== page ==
Army must identify 'hidden redundancies'
July 21, 2010
WASHINGTON (Army News Service, July 21, 2010) -- In order for the Army to meet budget goals set by the Department of Defense, it must review its equipment portfolios and identify systems that provide redundant capabilities.
During a presentation at the Center for Strategic and International Studies, July 15, Vice Chief of Staff of Army Gen. Peter W. Chiarelli discussed how the Army will meet requirements set out by the DoD in the "Savings and Efficiencies Initiative."
That initiative requires all three military departments -- the Army, Navy, and Air Force -- to reduce the cost of doing business by implementing "specific, actionable, and measurable" initiatives to reduce redundancies and inefficiencies.
The Army, for instance, has a goal to reduce its budget by $2 billion in fiscal 2012. That requirement increases to $3 billion in fiscal 2013, to $5.3 billion in fiscal 2014, and ends up at $10 billion in fiscal 2016.
Chiarelli said the main mechanism for this change will be portfolio reviews, where the Army staff is currently working through the complexities and components of directorates such as aviation, Army training strategy, and software.
"We need to refine the current portfolios, because they're not where they need to be," the general said. "This is an iterative process that we're working our way through and we know that we're going to have to do a heck of a lot more to understand dynamically how these work throughout the building ... in the budget process."
With equipment for instance, he said the Army must be sure that the capabilities of the expensive equipment it buys is not already being provided, in part or in full, by other equally expensive systems.
As an example, Chiarelli discussed development of the Excalibur weapons system -- a precision munition, or "smart" round. That weapon, he said, started out costing $100,000 a piece, though he said with multiple purchases, the cost would come down to about $47,000. But still, he said, an expensive system.
The Excalibur, he said, provides "circular error probable" of 10 meters -- a measure of accuracy. But other weapons systems under development come close to that, and at far less cost.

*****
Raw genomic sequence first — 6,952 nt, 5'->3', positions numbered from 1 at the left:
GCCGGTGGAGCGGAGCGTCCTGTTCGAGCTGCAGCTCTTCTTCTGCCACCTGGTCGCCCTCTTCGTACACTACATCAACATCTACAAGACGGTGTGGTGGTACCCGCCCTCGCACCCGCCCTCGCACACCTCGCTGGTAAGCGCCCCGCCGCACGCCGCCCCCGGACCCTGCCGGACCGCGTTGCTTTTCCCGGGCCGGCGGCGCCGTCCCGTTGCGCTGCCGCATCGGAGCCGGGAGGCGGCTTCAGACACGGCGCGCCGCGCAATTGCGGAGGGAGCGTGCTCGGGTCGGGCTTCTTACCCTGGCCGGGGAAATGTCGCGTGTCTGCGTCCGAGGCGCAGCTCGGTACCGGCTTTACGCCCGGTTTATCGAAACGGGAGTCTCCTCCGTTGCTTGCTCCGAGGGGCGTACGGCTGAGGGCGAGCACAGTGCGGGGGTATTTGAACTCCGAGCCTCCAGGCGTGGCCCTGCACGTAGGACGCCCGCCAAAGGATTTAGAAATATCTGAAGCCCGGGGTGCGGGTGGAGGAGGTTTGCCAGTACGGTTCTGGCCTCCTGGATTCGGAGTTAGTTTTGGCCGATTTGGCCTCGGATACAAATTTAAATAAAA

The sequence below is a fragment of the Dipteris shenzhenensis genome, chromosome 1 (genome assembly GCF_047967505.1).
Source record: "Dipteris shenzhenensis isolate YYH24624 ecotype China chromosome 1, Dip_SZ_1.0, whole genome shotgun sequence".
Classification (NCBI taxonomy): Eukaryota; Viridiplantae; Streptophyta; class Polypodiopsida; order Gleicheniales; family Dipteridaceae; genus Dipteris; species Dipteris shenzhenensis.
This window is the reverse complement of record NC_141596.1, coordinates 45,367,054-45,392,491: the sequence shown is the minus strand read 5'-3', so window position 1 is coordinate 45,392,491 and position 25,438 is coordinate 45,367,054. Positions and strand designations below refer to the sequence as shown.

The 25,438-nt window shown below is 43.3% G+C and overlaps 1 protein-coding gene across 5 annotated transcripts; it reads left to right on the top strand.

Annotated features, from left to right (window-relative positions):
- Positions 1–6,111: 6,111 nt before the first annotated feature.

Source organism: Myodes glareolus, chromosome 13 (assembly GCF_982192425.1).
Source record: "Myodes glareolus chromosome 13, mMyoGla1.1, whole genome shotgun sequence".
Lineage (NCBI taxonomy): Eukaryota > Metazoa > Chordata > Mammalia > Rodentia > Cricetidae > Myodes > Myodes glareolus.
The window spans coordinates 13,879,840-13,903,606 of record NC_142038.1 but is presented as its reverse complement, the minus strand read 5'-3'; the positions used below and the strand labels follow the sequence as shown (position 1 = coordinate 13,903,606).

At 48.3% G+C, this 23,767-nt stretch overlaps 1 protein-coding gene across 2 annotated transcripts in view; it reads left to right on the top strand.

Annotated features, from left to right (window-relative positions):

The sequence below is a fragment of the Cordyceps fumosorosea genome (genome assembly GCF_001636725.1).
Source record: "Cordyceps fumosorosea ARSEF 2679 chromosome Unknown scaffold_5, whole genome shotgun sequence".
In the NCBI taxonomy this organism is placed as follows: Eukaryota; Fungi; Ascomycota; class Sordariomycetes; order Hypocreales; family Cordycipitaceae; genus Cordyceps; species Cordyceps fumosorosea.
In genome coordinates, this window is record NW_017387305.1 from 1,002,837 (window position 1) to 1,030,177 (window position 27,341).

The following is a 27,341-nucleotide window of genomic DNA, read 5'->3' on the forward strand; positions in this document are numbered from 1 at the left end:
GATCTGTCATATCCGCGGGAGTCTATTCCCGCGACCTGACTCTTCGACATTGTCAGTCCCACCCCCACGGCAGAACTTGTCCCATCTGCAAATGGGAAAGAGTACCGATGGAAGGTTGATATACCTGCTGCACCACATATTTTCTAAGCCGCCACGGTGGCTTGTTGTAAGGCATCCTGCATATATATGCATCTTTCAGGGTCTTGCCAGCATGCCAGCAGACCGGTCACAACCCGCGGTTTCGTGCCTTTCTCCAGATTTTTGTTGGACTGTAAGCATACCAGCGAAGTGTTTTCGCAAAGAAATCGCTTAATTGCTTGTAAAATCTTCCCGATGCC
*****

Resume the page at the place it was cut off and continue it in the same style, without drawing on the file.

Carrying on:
He said a precision guidance kit is another item being looked at that provides capability similar to the Excalibur. "That doesn't quite have the same kind of accuracy, but comes in as a kit that goes on that old $600 projectile and quite frankly, you know, it's cheaper."
"We need to better identify hidden redundancies," Chiarelli said.
The general said the Army might be able to reduce costs by looking at commercial, off-the-shelf products. A COTS purchase, he said, brings technology to Soldiers faster because it is technology that exists now, and doesn't need to be developed. Perhaps an application can be developed so that an off-the-shelf gadget can be used to control a system instead of developing special hardware. He said that could save on development costs.
Reviewing weapons portfolios for cost versus capability can help save the Army money, Chiarelli said. Systems should be reviewed regularly to determine if their cost has gone too high for the Army to be able to afford them, he said.
"It's revisiting to understand as it goes through its developmental cycle, is this rocket that was thought to cost less than $100,00 that maybe now is costing over $300,000... something that the Army can afford into the future' And that's literally what we're doing."
Under the "Savings and Efficiencies Initiative," the Army can keep the savings and apply them to critical areas such as personnel in units, force structure, readiness to fight and investment in future capabilities.